The effects of multi-disciplinary psycho-social care on socio-economic problems in cancer patients: a cluster-randomized trial
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We examined whether multi-disciplinary stepped psycho-social care decreases financial problems and improves return-to-work in cancer patients.
In a university hospital, wards were randomly allocated to either stepped or standard care. Stepped care comprised screening for financial problems, consultation between doctor and patient, and the provision of social service. Outcomes were financial problems at the time of discharge and return-to-work in patients < 65 years old half a year after baseline. The analysis employed mixed-effect multivariate regression modeling.
Thirteen wards were randomized and 1012 patients participated (n = 570 in stepped care and n = 442 in standard care). Those who reported financial problems at baseline were less likely to have financial problems at discharge when they had received stepped care (odds ratio (OR) 0.2, 95% confidence interval (CI) 0.1, 0.7; p = 0.01). There was no evidence for an effect of stepped care on financial problems in patients without such problems at baseline (OR 1.1, CI 0.5, 2.6; p = 0.82). There were 399 patients < 65 years old who were not retired at baseline. In this group, there was no evidence for an effect of stepped care on being employed half a year after baseline (OR 0.7, CI 0.3, 2.0; p = 0.52).
Financial problems can be avoided more effectively with multi-disciplinary stepped psycho-social care than with standard care in patients who have such problems.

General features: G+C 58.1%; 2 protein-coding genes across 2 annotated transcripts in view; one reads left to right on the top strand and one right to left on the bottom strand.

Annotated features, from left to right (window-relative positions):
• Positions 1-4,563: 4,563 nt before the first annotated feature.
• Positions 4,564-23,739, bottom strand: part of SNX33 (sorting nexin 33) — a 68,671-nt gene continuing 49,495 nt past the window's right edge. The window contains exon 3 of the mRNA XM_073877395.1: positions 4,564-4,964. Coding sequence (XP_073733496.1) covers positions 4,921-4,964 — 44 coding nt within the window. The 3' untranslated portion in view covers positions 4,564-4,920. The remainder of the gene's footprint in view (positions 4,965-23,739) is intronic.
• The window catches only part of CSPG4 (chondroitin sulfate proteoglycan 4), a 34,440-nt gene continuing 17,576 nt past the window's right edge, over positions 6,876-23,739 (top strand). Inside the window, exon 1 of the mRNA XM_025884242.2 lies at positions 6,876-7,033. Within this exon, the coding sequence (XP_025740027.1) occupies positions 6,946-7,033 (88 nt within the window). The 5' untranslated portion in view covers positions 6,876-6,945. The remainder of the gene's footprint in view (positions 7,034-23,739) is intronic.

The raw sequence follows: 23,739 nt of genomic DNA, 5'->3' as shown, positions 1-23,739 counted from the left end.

KeywordsRandomized controlled trial Cluster-randomized trial Clinical trial Social work Financial hardship Return-to-work
We would like to acknowledge the time and effort of all doctors and nurses who helped in implementing this trial into daily routine in a large university hospital. We are also very grateful to all patients who participated in this trial.
Access to data
Susanne Singer had full access to all the data in the study and takes responsibility for the integrity of the data, the accuracy of the data analysis, and the decision to submit for publication. She also planned and conducted the data analysis.
This trial was funded by the German Federal Ministry of Health within the framework “Research within the German National Cancer Plan” (no. NKP-332-026). The grant provided salary support for Helge Danker and Julia Roick.
Compliance with ethical standards
Ethical approval was granted by the University Medical Center Leipzig (no. 210-12-02072012).
Conflict of interest
We declare that there are no conflicts of interest.
The German Federal Ministry of Health did not influence the trial design and procedures or the writing of this manuscript or the decision to submit it for publication.
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